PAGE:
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Discussion in 'Pilot Training' started by WannFly, Aug 27, 2020.
What say POA?
Disregard if posted before and merge the thread
I’d have to hear more about it, but the report makes it sound like an unacceptable risk. If there were measures put into place to monitor or to identify when pilots we’re getting faulty guidance, it may have reduced the risk to an acceptable level. Hard to tell from this. I definitely understand the pilots frustration.
It’s never been an issue for me.
I've certainly never flown it but the ILS Y RWY 22R at KDTW (Detroit) does permit simultaneous approaches to parallel runways. If the FAA can't fix the issue with taxiing planes blocking the ILS signal in the short term, they could at least NOTAM out the simultaneous approaches allowance. The Pilots would probably feel a lot better knowing that they aren't going to sideswipe another plane if they overshoot the localizer.
Not just Simultaneous Approaches, but Simultaneous(Close). 22R and 22L are only 3000 ft apart and special ‘close’ rules are needed. The Y and the Z Aproaches use different Localizers, I-BZB and I-JKI. The Y has final approach course 213 degrees and Z is 216. It would follow logic that the Y approach is the one that would allow Simultaneous(Close) with 22l. But it seems to have have more problems with the ILS Critical area which makes sense given I-BZB’s location. This is in the PRM APPROACH AAUP.(if someone can post the thing here, please do. I F it up every time I try to do it.)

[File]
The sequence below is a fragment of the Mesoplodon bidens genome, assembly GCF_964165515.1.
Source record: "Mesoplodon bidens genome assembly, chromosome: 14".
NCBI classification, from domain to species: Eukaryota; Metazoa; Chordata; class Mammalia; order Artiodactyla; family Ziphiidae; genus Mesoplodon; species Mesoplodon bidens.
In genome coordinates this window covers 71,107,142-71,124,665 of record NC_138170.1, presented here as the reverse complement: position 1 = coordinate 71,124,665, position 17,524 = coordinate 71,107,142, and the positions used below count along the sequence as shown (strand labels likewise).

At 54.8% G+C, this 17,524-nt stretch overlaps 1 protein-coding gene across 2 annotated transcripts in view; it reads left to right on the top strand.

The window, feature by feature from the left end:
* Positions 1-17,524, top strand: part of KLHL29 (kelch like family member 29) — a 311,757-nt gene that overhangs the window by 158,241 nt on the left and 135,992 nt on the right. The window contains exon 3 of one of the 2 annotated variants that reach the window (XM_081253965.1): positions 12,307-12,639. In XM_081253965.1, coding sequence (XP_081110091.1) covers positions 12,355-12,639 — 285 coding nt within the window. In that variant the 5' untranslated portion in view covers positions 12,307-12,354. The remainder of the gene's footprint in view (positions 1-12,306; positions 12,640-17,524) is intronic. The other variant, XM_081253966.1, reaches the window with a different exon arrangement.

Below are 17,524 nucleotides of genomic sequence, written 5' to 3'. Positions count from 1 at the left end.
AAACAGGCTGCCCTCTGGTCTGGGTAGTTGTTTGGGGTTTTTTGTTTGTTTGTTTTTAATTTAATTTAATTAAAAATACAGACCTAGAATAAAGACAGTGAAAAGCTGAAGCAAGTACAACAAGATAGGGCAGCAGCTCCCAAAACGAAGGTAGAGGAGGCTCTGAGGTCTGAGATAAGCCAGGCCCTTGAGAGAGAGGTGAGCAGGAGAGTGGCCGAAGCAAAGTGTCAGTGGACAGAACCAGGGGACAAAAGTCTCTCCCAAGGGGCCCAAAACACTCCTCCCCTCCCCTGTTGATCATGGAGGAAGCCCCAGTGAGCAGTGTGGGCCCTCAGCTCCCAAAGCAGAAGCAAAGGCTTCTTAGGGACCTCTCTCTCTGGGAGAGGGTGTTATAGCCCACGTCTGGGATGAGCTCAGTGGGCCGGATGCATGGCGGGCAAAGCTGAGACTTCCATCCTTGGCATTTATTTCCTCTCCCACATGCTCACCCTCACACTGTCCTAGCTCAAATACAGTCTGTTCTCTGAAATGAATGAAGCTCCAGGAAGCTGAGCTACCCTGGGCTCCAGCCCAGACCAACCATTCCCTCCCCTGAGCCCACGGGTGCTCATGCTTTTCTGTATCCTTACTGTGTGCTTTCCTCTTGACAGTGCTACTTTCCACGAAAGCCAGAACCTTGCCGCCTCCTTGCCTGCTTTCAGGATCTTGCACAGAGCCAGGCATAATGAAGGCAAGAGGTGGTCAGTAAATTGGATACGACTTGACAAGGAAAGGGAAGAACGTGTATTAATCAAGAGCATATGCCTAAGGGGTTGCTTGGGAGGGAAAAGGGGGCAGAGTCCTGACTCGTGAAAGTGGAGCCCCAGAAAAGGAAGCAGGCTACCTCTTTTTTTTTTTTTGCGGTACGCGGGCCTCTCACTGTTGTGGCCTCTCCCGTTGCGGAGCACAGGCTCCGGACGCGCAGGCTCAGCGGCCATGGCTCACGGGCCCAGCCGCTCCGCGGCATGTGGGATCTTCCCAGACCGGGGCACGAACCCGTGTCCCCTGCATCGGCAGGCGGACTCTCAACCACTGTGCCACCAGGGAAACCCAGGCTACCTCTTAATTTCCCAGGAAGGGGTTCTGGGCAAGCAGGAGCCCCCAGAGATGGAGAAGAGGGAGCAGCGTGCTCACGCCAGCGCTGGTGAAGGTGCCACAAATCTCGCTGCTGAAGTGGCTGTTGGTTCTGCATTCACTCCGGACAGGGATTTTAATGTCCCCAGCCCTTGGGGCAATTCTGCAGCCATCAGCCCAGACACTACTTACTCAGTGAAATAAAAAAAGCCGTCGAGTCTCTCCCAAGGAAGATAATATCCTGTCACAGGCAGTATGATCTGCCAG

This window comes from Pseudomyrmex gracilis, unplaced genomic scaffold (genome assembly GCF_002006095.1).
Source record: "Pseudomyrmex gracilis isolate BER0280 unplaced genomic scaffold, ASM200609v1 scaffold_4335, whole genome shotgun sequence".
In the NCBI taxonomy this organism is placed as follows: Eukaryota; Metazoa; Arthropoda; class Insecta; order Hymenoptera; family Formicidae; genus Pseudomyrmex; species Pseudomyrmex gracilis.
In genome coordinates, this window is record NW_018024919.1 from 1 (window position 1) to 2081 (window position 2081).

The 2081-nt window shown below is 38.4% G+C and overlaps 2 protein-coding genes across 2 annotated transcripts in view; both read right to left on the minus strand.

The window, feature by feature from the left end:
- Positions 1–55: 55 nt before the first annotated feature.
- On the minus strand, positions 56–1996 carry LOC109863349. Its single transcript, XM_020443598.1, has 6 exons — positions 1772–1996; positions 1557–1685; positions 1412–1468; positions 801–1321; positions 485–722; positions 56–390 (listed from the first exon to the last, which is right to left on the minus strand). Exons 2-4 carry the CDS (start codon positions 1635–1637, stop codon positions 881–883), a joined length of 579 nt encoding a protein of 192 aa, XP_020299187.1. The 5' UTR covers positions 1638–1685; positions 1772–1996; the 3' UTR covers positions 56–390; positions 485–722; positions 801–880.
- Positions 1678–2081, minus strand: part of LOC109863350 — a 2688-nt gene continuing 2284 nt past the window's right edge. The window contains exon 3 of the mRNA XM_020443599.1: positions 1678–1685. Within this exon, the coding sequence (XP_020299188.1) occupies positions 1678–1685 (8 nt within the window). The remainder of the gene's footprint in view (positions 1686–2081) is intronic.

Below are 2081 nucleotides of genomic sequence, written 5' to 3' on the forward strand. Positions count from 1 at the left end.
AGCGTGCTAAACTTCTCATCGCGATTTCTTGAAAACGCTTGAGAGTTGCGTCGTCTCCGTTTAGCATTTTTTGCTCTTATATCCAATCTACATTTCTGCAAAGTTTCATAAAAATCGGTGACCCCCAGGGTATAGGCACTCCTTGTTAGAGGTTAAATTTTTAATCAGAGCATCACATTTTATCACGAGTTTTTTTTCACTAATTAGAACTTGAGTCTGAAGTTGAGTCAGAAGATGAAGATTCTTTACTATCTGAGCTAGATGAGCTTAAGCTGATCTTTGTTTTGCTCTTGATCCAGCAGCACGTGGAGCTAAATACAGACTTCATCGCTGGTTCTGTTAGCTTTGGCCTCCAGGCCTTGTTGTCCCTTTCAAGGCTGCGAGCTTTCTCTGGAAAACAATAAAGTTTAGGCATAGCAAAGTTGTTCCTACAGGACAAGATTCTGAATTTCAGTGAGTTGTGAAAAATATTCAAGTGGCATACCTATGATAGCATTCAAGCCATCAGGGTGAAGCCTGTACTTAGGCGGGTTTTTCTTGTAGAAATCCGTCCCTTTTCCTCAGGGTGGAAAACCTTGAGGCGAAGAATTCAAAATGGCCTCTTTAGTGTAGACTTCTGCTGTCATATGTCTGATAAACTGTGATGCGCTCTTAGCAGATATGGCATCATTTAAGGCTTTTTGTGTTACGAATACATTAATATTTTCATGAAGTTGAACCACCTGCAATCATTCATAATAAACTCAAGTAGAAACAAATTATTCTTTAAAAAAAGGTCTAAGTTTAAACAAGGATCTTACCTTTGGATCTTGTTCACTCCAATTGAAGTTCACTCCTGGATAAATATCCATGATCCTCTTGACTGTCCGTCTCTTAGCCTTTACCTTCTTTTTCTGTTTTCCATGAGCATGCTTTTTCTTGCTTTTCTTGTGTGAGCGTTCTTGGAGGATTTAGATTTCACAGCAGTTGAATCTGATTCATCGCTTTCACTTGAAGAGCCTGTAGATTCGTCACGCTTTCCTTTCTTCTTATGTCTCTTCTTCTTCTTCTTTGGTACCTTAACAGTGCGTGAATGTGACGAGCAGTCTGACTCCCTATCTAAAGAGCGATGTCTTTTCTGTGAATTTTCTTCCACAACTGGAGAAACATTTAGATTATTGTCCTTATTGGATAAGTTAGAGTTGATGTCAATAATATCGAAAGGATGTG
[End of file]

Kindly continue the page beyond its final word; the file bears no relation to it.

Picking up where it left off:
Exit the runway as soon as practical; whenever possible, do not stop on taxiway A
25 years ago they had someone specially assigned to monitor and maintain spacing for simultaneous approaches (I’ve seen it with my own eyes in the TRACON office). Difference is then is that (IIRC) they only had three instead of four parallel main runways and they didn’t have to worry about ILS interference. I’m blown away why they just won’t move the ILS antennae.
They have 2 ILS antennae for 22R. The real issue is, by using the 22R Y approach, they can run a higher arrival rate per hour, without having to run the PRM approaches. There's nothing wrong with the ILS Z 22R.
I've never seen any issue with the ILS Y 22R, for what it's worth (well, one that isn't avionics in the plane I fly induced).
I'm just a weekend warrior and know nothing about this but why don't they use the RNAV W approach? It looks like it has minimums of 400' compared to 300'. That should work in most cases.
Because they have to use the ILS. My ancient Mooney has better nav gear than any of those commercial demon tubes.